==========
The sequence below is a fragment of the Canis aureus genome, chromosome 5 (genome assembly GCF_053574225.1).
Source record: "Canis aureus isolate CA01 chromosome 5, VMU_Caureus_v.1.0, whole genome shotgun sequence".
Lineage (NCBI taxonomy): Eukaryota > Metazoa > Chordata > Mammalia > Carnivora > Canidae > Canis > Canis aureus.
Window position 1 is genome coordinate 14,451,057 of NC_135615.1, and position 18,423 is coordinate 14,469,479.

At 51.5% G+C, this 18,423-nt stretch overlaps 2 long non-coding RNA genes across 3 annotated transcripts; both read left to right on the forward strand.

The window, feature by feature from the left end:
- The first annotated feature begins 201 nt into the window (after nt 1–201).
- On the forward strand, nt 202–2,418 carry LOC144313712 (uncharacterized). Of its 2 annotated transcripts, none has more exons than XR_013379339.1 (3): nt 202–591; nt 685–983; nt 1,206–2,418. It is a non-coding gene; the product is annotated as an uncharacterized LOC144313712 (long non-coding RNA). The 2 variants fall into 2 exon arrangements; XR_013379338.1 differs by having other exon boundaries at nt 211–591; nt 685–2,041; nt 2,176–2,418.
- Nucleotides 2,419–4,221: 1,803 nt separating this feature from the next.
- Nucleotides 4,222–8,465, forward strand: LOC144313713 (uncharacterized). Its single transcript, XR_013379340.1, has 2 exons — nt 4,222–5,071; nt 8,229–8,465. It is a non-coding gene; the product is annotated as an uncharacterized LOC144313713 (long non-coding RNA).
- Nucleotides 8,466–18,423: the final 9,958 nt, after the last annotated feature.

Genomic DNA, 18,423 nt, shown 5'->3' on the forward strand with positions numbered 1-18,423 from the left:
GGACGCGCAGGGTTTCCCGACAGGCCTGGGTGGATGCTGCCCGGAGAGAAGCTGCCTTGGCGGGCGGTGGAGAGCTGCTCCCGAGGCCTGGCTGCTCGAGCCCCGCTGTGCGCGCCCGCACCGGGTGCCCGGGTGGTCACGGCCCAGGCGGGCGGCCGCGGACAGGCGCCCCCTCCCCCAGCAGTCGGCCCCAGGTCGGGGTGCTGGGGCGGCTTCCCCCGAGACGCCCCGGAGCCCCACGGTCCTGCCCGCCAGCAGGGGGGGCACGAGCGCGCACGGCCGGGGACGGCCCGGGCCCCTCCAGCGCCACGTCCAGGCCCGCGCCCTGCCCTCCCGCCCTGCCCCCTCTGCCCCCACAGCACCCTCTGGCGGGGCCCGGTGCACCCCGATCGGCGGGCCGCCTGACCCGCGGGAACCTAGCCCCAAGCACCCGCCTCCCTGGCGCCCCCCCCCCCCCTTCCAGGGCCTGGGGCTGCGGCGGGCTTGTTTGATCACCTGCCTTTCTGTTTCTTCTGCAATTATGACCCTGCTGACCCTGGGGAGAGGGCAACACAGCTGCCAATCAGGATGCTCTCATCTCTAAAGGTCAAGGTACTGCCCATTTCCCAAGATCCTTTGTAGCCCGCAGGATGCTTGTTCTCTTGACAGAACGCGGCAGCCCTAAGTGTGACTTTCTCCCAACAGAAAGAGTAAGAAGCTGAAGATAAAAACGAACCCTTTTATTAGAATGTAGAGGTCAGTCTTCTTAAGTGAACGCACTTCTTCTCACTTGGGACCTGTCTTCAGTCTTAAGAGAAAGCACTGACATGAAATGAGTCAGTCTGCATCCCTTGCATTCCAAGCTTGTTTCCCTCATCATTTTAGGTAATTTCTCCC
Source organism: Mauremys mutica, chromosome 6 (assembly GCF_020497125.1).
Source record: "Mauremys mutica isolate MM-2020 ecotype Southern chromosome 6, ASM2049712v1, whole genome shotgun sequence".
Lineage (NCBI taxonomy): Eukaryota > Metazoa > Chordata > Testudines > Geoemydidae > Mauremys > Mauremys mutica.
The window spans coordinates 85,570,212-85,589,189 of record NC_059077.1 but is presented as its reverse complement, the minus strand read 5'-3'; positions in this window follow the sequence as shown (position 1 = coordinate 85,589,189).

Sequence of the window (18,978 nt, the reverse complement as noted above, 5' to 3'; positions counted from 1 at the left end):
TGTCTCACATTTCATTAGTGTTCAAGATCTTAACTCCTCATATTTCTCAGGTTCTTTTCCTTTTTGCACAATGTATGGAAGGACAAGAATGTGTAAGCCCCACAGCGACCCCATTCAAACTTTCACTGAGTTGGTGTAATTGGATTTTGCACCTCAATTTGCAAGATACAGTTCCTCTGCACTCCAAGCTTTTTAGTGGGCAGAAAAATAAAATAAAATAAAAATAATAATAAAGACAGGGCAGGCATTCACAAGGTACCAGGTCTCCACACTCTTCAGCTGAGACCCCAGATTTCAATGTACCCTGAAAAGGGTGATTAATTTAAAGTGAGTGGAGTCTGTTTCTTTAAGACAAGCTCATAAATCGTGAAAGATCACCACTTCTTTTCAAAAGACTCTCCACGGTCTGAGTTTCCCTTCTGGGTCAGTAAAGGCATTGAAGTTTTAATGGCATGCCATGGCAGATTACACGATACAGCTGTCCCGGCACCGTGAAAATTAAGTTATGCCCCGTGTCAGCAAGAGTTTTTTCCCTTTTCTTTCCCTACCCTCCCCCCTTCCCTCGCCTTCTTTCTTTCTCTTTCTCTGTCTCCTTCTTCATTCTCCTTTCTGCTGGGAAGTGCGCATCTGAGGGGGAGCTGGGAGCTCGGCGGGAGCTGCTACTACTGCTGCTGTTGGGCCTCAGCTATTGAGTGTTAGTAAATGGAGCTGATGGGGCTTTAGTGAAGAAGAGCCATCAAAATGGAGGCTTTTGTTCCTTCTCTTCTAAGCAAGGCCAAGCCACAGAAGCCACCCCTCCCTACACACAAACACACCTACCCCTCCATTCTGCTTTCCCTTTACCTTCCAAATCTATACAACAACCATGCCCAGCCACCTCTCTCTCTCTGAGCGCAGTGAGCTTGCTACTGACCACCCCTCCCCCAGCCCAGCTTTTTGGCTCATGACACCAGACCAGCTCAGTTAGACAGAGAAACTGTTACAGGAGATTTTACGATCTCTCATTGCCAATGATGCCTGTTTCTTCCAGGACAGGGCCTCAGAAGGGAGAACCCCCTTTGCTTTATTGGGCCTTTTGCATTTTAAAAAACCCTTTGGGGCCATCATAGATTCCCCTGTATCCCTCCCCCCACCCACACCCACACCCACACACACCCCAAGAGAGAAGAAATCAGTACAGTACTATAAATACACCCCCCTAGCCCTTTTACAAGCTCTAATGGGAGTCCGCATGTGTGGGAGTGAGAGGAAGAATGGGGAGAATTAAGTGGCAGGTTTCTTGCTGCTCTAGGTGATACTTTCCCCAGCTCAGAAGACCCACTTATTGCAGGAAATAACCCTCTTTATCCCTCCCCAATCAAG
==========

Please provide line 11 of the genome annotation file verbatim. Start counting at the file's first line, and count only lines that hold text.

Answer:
- Nucleotides 8,466–18,423: the final 9,958 nt, after the last annotated feature.